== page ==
Apple used to make its China fans wait three months to get the latest iPhone. Now the company can't afford to leave them behind.
For the first time, Apple will release its newest handsets in China on the same day as the U.S., Europe and Japan. The iPhone 5s and lower-cost 5c go on sale tomorrow in Apple's 11 stores in China and Hong Kong as the company tries to boost sagging market share in the world's most populous nation.
Apple Chief Executive Officer Tim Cook, looking to reignite growth after a year of not releasing any new products, is counting on iPhone customers in China to give it a fresh boost. That goal will be challenged by a diminishing technology edge versus Samsung Electronics Co., a slew of more affordable devices from local phonemakers and the lack of a distribution agreement with China Mobile Ltd., the biggest carrier.
"The iPhone is too expensive for me, I could never afford it," said Li Guang, 25, a department-store clerk in Beijing. "If I were buying a smartphone for myself, I'd never spend more than 3,000 yuan."
The lowest-priced iPhone 5c, with a plastic shell coming in five colors, will sell for 4,488 yuan ($733), almost equivalent to two months' pay for a typical urban worker, based on figures from the National Bureau of Statistics.
Li, who uses a secondhand iPhone 4S passed down by a friend, has no plans to upgrade to the 5c or 5s, she said while taking a smoking break from luggage shopping at Beijing's 77th Street Plaza.
That sentiment concerns investors in the Cupertino, Calif.-based company, which saw its market share in China cut by almost half in the second quarter, dropping it to seventh place. Apple's stock fell 8 percent in the first five trading days after the prices of the new iPhones were disclosed.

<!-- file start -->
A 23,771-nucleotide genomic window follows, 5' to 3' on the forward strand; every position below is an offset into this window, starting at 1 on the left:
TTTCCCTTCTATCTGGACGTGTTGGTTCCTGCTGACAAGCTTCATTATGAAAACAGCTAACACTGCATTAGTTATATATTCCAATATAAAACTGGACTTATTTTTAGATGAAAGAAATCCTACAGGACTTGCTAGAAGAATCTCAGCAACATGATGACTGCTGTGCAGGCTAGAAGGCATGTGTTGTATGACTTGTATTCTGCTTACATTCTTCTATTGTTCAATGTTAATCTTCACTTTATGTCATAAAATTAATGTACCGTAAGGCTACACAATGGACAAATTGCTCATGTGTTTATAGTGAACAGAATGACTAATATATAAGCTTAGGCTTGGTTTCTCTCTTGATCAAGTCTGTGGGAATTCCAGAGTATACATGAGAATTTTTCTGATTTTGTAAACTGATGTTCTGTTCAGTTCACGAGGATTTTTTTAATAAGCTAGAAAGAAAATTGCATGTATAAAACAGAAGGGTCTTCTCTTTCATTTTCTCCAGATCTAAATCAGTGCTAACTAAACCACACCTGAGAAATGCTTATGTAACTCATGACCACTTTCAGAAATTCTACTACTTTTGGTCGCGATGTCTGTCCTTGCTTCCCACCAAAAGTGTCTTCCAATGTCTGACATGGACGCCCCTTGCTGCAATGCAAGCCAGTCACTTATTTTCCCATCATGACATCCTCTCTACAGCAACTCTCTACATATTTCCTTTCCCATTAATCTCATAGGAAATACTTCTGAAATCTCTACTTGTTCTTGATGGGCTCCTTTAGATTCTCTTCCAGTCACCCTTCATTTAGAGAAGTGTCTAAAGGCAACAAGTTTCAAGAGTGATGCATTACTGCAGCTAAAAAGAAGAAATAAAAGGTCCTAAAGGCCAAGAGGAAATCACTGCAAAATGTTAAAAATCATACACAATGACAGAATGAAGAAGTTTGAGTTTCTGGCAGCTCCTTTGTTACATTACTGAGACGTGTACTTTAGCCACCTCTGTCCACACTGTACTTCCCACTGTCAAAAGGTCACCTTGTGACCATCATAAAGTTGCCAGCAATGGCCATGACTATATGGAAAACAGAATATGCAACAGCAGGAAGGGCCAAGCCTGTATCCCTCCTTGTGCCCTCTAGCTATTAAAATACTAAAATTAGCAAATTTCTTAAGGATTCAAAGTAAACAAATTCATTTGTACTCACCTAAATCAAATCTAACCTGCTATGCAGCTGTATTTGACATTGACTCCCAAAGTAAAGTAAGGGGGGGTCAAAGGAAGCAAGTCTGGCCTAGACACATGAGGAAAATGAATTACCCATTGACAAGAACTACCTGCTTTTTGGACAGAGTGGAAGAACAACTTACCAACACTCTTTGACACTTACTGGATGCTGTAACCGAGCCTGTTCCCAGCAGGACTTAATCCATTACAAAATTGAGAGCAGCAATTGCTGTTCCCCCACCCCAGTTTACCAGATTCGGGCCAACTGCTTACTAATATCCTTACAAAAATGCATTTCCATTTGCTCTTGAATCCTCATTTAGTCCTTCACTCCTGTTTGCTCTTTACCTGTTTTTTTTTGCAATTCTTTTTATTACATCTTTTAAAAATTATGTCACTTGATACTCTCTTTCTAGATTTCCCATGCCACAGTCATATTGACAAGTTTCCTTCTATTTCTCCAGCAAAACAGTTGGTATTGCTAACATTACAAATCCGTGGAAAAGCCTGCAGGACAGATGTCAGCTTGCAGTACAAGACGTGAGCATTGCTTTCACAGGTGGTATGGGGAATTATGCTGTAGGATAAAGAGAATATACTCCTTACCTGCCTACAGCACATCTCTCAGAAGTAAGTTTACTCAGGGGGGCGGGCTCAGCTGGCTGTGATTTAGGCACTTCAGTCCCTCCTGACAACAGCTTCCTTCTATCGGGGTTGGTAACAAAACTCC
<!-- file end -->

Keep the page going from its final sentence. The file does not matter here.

"We never had an objective to sell a low-cost phone," Cook said in an interview in Bloomberg Businessweek's Sept. 23 issue. "Our primary objective is to sell a great phone and provide a great experience, and we figured out a way to do it at a lower cost."
The weaker interest from consumers like Li is a sharp turn from January 2012, when angry buyers threw eggs at Apple's store in Beijing's Sanlitun district after it failed to open on time for the first day of iPhone 4S sales. That handset was released in China three months behind the start of U.S. sales in October 2011.
The iPhone 5 came to China in December 2012, three months after its September 2012 release in the U.S.
Cook visited China at least twice this year and said the country will overtake the U.S. as its largest market. While sales in the country fell 14 percent to $4.6 billion last quarter, China is now Apple's third-largest region by sales, after the Americas and Europe.
A few years ago, sales in the country totaled only "hundreds of millions" of dollars a year, Cook said in July.
Kitty Potter, a Beijing-based spokeswoman for Apple, declined to comment on demand for the new iPhone models.
A challenge for Apple is that 80 percent of smartphone shipments in China in the second quarter were priced below $400, said Jessica Kwee, a Singapore-based analyst with researcher Canalys. Apple trails Samsung and domestic vendors Lenovo Group, China Wireless Technologies Ltd.'s Coolpad, ZTE Corp., Huawei Technologies Co. and Xiaomi Corp.
Xiaomi's newest handset costs 1,999 yuan, and Lenovo's flagship K900 IdeaPhone sells for 3,299 yuan.
"The new devices are not likely to widen the iPhone's mass appeal" in China, Kwee said. "The unsubsidized price of the new devices is too high for mass adoption."
Apple still has a big opportunity by appealing to more wealthy customers in China, said Carl Howe, an analyst at Yankee Group in Boston. Many Chinese consumers view the iPhone like owning a luxury car and will pay the premium, he said.